Nicole had come to walk with John that day. For John, her presence was reassuring. It let him know that he was not alone in his struggle. He had learned that an estimated 7-8 percent of the US population will have PTSD at some point in their lives. During any given year, approximately 5.2 million people will suffer from PTSD. John also knew that his story was unique, because it is his story! PTSD is not the same for everyone. Each person who suffers, suffers in their own way. No two persons’ experience is the same, even if they had the exact same trauma to cause their PTSD!
Shortly after the nightmares and erratic behavior began, John learned all he could about PTSD, hoping that knowledge would help him combat his sleepless nights and hyper-vigilance. Upon hearing PTSD, many people imagine soldiers, but PTSD can be caused by any traumatic or life-threatening event in a person’s life. This can include a personal experience, simply witnessing the event, or in-depth research of such events. PTSD can occur to anyone, of any age, of any race, for any number of reasons. PTSD can manifest in a multitude of different ways, with different intensities for different people. John and Nicole are examples of that.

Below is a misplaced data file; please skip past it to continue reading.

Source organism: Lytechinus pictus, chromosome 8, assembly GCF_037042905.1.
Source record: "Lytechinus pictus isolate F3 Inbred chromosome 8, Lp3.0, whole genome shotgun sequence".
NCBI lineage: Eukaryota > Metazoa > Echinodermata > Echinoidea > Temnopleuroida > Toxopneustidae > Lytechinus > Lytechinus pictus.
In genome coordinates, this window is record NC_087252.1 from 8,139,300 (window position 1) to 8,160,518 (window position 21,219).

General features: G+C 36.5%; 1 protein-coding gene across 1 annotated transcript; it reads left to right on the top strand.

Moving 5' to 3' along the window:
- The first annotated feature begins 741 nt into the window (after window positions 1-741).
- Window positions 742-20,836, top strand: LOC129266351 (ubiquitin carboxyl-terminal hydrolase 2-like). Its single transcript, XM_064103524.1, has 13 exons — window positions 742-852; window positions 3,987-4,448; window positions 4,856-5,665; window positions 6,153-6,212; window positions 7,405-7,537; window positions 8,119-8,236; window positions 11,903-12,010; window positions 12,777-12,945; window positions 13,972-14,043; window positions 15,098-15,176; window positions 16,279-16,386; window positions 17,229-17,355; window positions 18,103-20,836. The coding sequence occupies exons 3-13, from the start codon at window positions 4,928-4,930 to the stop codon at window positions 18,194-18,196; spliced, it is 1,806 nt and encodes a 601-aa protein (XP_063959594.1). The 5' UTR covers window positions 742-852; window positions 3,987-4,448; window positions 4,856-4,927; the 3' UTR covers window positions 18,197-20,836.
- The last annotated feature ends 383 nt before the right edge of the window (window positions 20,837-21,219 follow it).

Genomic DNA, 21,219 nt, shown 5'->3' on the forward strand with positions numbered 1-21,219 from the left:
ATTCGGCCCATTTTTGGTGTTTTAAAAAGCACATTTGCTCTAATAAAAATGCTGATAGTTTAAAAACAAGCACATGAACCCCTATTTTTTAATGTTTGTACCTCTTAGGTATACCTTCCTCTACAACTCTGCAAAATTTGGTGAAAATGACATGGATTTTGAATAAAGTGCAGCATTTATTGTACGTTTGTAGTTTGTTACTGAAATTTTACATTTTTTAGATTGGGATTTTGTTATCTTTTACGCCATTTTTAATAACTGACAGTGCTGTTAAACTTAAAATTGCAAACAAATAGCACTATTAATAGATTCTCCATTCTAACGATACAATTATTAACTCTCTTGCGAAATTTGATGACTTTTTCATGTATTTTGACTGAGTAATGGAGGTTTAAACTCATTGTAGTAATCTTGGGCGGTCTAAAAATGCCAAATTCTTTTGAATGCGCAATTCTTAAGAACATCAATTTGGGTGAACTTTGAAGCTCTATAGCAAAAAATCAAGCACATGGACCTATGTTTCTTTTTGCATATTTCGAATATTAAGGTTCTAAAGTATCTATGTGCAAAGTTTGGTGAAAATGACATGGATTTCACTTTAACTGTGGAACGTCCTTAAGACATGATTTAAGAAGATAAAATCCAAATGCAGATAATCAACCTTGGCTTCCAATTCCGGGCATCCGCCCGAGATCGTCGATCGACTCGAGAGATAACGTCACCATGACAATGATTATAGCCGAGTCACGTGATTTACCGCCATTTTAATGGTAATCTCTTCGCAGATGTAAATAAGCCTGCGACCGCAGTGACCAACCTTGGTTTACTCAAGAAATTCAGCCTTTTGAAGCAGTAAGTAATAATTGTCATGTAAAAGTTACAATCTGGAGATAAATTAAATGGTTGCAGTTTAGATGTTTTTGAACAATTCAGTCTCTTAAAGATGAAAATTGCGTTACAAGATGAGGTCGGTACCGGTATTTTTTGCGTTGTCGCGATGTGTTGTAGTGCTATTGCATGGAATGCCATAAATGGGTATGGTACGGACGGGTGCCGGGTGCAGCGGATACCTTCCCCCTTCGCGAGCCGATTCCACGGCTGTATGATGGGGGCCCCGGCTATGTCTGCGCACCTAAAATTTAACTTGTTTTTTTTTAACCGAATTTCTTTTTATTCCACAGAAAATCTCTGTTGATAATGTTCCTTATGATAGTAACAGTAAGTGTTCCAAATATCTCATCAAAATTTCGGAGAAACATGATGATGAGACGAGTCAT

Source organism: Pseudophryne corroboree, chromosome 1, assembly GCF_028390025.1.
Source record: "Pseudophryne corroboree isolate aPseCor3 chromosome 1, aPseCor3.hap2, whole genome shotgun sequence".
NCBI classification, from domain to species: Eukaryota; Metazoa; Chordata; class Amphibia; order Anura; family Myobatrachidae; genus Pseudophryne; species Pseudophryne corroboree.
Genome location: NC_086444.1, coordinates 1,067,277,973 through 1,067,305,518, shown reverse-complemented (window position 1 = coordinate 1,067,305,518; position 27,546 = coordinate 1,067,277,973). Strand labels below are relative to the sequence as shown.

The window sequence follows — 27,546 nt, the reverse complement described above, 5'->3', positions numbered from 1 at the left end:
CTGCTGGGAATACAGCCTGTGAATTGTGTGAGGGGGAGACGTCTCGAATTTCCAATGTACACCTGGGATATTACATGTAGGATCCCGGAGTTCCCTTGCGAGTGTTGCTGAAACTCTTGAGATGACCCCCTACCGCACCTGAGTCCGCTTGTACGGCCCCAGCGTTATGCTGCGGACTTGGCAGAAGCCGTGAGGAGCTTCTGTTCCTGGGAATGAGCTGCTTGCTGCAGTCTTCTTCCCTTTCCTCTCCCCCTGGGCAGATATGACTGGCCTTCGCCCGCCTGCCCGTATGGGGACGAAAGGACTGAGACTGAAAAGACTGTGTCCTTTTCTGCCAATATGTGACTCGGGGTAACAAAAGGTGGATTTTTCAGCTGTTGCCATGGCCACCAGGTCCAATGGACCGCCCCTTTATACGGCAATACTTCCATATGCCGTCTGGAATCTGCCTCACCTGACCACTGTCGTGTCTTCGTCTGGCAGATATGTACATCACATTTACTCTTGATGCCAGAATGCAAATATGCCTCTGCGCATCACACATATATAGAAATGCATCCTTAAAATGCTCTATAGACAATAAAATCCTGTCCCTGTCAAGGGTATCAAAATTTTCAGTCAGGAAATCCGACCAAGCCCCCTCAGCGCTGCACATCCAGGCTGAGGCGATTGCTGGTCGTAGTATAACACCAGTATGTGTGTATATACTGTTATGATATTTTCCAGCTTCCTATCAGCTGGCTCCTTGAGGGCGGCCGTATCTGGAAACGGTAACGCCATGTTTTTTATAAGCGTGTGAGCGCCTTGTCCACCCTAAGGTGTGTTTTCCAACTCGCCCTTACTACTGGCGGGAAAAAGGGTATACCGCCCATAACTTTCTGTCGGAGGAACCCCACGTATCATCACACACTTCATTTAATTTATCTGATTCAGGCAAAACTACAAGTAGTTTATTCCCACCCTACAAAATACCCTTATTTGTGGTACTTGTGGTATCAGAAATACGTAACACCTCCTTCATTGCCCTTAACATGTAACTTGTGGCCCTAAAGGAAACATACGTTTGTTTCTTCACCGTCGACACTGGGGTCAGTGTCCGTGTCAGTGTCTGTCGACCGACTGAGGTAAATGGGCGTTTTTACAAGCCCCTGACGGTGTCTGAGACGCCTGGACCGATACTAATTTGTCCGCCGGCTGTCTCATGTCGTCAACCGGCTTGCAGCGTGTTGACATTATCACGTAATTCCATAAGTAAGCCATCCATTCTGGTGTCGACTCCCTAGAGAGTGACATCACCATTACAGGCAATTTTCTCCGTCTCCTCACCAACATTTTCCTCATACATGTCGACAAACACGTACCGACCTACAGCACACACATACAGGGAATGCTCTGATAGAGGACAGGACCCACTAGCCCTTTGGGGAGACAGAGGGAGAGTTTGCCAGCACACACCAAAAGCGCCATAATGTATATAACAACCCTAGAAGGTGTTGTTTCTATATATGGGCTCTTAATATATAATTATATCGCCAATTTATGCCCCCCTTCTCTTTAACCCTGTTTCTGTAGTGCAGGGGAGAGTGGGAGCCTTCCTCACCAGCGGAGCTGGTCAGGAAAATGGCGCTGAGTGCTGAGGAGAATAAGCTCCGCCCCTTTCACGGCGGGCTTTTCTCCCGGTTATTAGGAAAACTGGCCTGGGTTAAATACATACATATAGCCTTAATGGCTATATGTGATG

John’s case is severe, but he is, slowly, getting better. He is beginning to be able to sleep without medication, something that was impossible when he first returned home. He attends counseling everyday. It helps. John has also begun expanding his activities, by volunteering, along with another member of his support group who also has PTSD. He is exploring the idea of buying a dog. Not only will it give him a purpose, but he thinks it may help ease his mind to have someone else watching his back. It will also force him out of the house.